Caitlin McNeill/Swiked
Source: Caitlin McNeill/Swiked

Last Saturday, my sister asked if I’d heard about the dress that was making its way across the internet like wildfire. Apparently people saw it as one of two different sets of colors, and scientists were weighing in on why people would see the same dress differently. I assumed it was one of those basic color differences such as some people saw it as blue and others saw it as green, and didn’t give it much thought.

I looked up “what color is the dress” on google images and images of a white and gold dress kept popping up. I figured I must not be looking at the right image because there was no ambiguity to what color the dress was. I finally settled on an image and showed it to my brother-in-law, asking him what color he thought it was. He looked at it for a few seconds and reported that it looked blue and black. I was shocked. What was wrong with him? How could this obviously white and gold dress be blue and black? I asked my sister what color she saw, and she concurred that it was white and gold. Even my niece saw white-gold. I went home and showed the dress to my husband, he thought it looked blue and black. I texted my sister and she said that her husband felt vindicated that someone else saw it correctly as both his parents reported seeing white- gold. My husband showed the image at work and reported back to me which of his colleagues saw it as white-gold and which saw it as blue-black. I was surprised but happy to find out that at least half of the people saw it as white-gold. I asked the person who watches my child, she saw it as blue-black and her husband saw it as white-gold. I asked my own colleagues and was a bit disappointed to find out that a good friend saw it as blue-black when I had thought she would see it the way I did. Even celebrities were weighing in on what color they thought the dress was and cellphone covers were being created depicting the two variations of the dress. I read the articles about the dress, finding the explanations by vision scientists very interesting and informative, and was amused that the journalists always noted what color every person cited in the article saw the dress as.  

One day earlier this week I realized that this dress is not only entertaining, it is a lesson in social psychology. This photo of a dress is creating a minimal group paradigm across the globe. People are finding themselves divided into different groups based on whether they saw an image of a dress as white-gold or blue-black. I myself had fond feelings towards my sister and niece for seeing it the same way I did. My brother-in-law was happy my husband saw the dress the way he did. I just received a call from one of my best friends and when I told her what I was writing this post, she mentioned that she sees it as blue-black and I felt disappointed. Don’t tell me you haven’t felt the same way. Were you excited that your favorite celebrity saw it the same as you? Disappointed that your friend did not? The distinction between people who see it as white-gold and those who see it as blue-black is not important or meaningful (that we know of), and yet we find ourselves taking a stand and joining a group. We like those who see it the way we do a little more, and feel a little more distant from those who see it differently.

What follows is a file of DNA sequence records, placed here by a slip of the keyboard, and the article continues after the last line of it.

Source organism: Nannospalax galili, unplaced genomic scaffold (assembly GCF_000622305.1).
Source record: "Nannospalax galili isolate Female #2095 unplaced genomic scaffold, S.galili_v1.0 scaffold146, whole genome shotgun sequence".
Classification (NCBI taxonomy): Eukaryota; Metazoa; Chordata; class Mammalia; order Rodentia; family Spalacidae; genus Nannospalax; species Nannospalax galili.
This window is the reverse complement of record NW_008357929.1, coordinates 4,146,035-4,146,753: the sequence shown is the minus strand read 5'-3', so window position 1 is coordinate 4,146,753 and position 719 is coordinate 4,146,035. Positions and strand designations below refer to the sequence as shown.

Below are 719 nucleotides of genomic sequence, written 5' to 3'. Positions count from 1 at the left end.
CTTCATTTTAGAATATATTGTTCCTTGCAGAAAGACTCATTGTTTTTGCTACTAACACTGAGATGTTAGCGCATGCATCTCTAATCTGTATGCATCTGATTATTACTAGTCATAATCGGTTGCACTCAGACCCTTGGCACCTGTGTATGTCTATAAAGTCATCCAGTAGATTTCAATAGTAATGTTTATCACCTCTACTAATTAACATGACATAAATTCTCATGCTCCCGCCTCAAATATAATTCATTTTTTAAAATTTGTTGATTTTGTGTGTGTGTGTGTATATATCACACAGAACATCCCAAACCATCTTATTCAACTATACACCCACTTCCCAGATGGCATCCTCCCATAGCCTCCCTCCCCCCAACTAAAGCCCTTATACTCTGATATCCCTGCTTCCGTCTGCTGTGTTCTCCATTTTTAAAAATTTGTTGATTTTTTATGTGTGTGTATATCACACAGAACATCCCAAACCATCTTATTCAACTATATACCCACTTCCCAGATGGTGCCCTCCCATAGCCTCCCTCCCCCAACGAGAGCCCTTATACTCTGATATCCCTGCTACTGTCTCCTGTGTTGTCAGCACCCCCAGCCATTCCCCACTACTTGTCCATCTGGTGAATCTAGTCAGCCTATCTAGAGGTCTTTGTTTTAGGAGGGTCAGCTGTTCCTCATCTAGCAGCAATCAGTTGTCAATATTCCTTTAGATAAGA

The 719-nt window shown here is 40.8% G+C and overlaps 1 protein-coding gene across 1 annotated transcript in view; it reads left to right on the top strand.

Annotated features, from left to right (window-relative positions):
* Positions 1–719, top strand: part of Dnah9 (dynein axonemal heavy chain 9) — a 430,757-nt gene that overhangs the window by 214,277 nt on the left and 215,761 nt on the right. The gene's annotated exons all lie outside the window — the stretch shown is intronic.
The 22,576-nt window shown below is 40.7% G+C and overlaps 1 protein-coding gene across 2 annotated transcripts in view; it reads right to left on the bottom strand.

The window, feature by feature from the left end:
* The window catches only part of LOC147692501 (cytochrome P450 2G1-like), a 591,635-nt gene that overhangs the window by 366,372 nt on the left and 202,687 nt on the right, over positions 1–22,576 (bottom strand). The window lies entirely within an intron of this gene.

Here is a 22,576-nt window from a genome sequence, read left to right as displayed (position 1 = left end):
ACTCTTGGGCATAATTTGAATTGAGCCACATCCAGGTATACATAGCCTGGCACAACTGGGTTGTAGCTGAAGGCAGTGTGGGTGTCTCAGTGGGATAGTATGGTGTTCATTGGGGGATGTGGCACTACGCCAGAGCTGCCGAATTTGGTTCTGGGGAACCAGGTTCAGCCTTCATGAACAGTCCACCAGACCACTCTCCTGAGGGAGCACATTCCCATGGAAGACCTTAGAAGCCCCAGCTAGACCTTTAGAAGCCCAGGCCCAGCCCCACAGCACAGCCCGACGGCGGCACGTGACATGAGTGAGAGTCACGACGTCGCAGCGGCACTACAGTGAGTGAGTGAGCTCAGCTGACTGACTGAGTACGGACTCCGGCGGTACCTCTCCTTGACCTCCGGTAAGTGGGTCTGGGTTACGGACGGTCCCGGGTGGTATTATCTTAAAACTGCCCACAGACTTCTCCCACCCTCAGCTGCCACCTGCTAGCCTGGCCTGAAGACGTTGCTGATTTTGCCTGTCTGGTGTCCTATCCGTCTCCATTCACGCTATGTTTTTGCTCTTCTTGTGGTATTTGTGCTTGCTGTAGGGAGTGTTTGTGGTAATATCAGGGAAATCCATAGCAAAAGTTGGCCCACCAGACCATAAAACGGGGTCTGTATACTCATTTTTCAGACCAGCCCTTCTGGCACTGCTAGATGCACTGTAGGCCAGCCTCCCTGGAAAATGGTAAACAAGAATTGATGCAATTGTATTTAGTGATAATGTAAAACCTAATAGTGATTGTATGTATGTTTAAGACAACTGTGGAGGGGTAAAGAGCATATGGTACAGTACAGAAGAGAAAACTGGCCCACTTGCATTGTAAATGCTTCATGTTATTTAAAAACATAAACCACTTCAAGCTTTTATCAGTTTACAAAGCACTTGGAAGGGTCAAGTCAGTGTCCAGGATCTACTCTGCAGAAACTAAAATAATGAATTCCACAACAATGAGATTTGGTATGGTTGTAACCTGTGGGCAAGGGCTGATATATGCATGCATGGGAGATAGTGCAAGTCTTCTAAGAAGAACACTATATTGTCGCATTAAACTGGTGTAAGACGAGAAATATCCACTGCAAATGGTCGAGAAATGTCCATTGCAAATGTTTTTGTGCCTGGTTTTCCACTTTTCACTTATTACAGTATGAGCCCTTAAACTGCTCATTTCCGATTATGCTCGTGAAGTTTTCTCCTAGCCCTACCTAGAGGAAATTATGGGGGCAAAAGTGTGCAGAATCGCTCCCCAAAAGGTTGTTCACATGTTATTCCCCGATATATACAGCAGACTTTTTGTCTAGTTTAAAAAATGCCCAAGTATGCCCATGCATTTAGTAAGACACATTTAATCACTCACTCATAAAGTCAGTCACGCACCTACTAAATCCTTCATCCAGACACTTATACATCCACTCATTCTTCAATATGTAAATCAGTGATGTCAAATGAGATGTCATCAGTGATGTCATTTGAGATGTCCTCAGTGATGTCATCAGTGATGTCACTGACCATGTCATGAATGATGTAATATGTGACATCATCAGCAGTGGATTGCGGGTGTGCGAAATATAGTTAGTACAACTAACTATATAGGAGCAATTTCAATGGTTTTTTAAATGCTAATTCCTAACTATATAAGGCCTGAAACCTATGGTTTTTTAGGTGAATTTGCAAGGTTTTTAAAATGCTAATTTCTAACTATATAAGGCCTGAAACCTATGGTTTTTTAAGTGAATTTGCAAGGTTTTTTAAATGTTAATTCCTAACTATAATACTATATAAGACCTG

Social psychologists have been studying this phenomenon for decades (Tajfel, 1970). They started out separating groups using very minimal methods such as assigning people to Group A or Group B using the toss of a coin (hence the name Minimal Group Paradigm). The psychologists then would have the groups engage in tasks where they had to allocate resources to people to see if they gave more resources to members of their own group, which would show that they preferred people in their own group to those in the other group. The goal was to keep adding more meaningful distinctions to the groups to see at what point people began to identify with and prefer their own group. I think the psychologists were shocked by what they found—simply telling people they were part of Group A or Group B based on a coin toss led people to prefer members of their own group. Randomly giving people red shirts or blue shirts to wear does the same thing. Psychologists have theories about why we do this, though I don’t think they all agree on the cause. Whatever the reason, the result is the same – we like people more who see the dress the way we do.

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